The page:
Not all sex is the same. That’s one of the many beautiful parts of our diverse community. While it’s possible for anyone of any gender to get HIV, some folks have a higher likelihood of getting HIV (human immunodeficiency virus). Knowing what those bodies and sex acts look like can help you play it safe and remain negative for HIV.
Some anatomies & behaviors have a higher probability of exposure to HIV:
- Those with a penis who are having anal or vaginal sex with parter(s) with or without a penis
- Those without a penis who are having anal or vaginal sex with partner(s) with a penis
- Those who inject recreational drugs and might share needles
Fortunately, there’s PrEP (pre-exposure prophylaxis): a medication used to prevent HIV or stop HIV from taking hold and spreading throughout the body. With this, people of all genders can be safer in their bodies. For those on Hormone Replacement Therapy (HRT), we are here to shed some light on hormones and PrEP. Daily PrEP is 99% effective at preventing HIV infection through anal or vaginal sexual activity and at least 74% effective when exposed to HIV through injection drug use.
Big picture: PrEP does not decrease the effectiveness of HRT.
The top level takeaway is that PrEP does not decrease the effectiveness of hormone replacement therapy. You can take PrEP and while still maintaining the same effects that testosterone or estrogen has on your body. You can take PrEP and still have the same effects of testosterone or estrogen on their body. A new study published in the journal Clinical Infection Diseases and presented at the AIDS 2020 conference found that, after four weeks of daily PrEP use, estradiol or testosterone levels were not affected.
With estrogen, there are some questions around PrEP levels, but research needs to be expanded.
There aren’t many large-scale, generously-funded studies that look into the impact of hormone replacement therapy and any associated medications. And unfortunately, there aren’t many large-scale studies into trans healthcare, period. However, one study has shown that taking estrogen may decrease the amount of PrEP in the bloodstream, and therefore may decrease how effectively PrEP protects you from acquiring HIV.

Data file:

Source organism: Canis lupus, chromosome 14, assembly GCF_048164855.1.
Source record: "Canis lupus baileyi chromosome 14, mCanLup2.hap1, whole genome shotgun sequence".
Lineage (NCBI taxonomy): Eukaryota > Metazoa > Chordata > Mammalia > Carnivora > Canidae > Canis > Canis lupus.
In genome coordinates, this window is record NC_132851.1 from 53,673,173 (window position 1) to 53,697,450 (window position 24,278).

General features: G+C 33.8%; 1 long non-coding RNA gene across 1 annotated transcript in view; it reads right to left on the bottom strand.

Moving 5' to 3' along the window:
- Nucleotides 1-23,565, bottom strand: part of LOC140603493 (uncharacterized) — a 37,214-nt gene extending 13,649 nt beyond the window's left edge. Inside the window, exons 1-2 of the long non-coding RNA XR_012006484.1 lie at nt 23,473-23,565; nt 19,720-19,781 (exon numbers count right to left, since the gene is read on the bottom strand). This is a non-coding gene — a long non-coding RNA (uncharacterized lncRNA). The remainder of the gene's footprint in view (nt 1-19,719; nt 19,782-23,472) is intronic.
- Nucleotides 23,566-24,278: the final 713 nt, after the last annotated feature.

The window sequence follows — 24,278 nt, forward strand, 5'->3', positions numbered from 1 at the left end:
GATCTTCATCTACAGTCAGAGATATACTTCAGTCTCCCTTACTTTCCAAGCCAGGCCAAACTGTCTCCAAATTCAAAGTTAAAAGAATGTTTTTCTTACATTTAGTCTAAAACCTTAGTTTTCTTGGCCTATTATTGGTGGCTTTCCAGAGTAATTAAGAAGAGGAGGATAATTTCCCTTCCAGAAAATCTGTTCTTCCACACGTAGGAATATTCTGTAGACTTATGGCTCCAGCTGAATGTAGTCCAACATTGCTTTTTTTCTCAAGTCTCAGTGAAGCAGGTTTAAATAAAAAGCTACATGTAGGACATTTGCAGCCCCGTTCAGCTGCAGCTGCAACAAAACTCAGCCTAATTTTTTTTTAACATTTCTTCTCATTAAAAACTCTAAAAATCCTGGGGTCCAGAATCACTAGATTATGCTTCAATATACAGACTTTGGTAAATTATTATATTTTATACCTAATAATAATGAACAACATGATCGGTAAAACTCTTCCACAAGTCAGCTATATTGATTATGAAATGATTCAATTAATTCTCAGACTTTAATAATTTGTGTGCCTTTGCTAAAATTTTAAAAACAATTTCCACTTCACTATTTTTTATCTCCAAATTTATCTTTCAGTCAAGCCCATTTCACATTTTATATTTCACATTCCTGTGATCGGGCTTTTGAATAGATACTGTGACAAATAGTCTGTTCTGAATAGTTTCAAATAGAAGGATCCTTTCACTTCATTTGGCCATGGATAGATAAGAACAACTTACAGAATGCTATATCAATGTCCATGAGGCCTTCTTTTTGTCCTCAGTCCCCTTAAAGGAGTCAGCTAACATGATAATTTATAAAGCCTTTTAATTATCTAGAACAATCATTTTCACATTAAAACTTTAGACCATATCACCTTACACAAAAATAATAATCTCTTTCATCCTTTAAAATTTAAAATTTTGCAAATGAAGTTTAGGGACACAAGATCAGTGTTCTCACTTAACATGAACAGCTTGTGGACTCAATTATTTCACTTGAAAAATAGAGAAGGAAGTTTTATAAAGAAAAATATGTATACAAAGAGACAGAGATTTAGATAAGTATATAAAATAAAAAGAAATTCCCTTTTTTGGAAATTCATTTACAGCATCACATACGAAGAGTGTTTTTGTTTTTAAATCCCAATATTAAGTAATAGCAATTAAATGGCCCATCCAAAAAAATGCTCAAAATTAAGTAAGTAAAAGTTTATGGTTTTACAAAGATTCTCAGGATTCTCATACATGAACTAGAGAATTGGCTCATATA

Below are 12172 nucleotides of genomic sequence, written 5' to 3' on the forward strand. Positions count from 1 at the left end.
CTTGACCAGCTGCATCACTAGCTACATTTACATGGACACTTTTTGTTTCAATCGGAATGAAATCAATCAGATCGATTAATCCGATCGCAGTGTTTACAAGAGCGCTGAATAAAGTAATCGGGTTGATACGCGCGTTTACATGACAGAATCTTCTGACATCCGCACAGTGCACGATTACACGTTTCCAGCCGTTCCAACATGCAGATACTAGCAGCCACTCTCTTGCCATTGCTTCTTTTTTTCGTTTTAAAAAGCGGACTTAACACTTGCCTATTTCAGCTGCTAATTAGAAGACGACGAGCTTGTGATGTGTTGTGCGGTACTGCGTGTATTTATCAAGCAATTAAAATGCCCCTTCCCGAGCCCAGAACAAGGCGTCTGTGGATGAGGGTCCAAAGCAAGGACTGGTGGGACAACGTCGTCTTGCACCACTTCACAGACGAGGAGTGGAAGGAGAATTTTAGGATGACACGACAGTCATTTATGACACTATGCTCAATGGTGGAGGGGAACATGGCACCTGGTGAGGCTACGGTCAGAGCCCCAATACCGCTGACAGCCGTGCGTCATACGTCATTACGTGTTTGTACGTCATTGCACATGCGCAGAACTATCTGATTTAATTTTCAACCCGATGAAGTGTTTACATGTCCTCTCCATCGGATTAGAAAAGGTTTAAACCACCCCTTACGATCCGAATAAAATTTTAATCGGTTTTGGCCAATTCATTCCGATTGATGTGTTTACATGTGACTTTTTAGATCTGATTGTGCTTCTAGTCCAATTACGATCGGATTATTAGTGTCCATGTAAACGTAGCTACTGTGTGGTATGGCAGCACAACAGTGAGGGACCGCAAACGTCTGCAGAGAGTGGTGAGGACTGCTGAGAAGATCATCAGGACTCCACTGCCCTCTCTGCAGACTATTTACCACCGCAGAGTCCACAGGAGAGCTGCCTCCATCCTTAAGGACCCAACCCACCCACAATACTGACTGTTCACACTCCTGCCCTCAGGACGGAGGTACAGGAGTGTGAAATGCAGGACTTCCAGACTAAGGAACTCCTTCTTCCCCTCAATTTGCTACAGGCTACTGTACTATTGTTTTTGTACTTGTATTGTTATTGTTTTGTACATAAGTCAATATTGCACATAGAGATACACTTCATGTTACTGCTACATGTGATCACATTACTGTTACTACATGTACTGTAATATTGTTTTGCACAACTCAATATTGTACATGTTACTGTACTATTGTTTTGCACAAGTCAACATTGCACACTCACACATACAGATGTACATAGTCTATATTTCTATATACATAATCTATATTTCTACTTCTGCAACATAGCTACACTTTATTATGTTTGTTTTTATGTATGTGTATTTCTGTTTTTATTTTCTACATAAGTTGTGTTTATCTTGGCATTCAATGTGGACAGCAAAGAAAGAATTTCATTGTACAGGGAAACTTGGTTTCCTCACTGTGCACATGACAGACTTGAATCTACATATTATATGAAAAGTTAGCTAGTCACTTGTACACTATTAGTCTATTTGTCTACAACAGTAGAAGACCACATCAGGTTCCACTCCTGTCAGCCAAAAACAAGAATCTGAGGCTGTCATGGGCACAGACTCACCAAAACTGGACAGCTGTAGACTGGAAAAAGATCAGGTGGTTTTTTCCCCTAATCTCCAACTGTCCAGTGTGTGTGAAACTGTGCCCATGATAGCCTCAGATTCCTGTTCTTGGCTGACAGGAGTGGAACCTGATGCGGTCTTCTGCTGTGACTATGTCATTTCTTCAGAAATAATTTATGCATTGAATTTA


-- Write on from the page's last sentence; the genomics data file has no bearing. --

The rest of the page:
We do not recommend anyone who is taking estrogen to use PrEP-on-demand (PrEP 2-1-1) since that medication is not as effective as continual daily PrEP. Given the possible decrease in PrEP with estrogen, PrEP 2-1-1 may not provide adequate protection against HIV.
Whether on E or T, just be sure to stay consistent with PrEP!
The good news is that PrEP does not decrease the effectiveness of HRT. You can continue taking PrEP and not have to worry about whether or not this will impact your journey on hormones. Hormones, protection, and safety for all! But you should aim to follow these basic guides, regardless of whether you’re taking testosterone or estrogen:
- Make sure to take PrEP as consistently as possible--every 24 hours. This will keep a steady supply of PrEP in your bloodstream.
- Continue to use barrier methods, such as condoms, in addition to PrEP as additional protection against HIV.
FOLX is currently able to prescribe daily PrEP with TDF/FTC, and the process begins here. For existing FOLX members interested in adding a PrEP prescription to their plan, reach out to your clinician through your Athena patient portal or reach out to our member advocates at email@example.com. And for those who want to know more, read up on all things sexual health here, and feel free to reach out to us at firstname.lastname@example.org.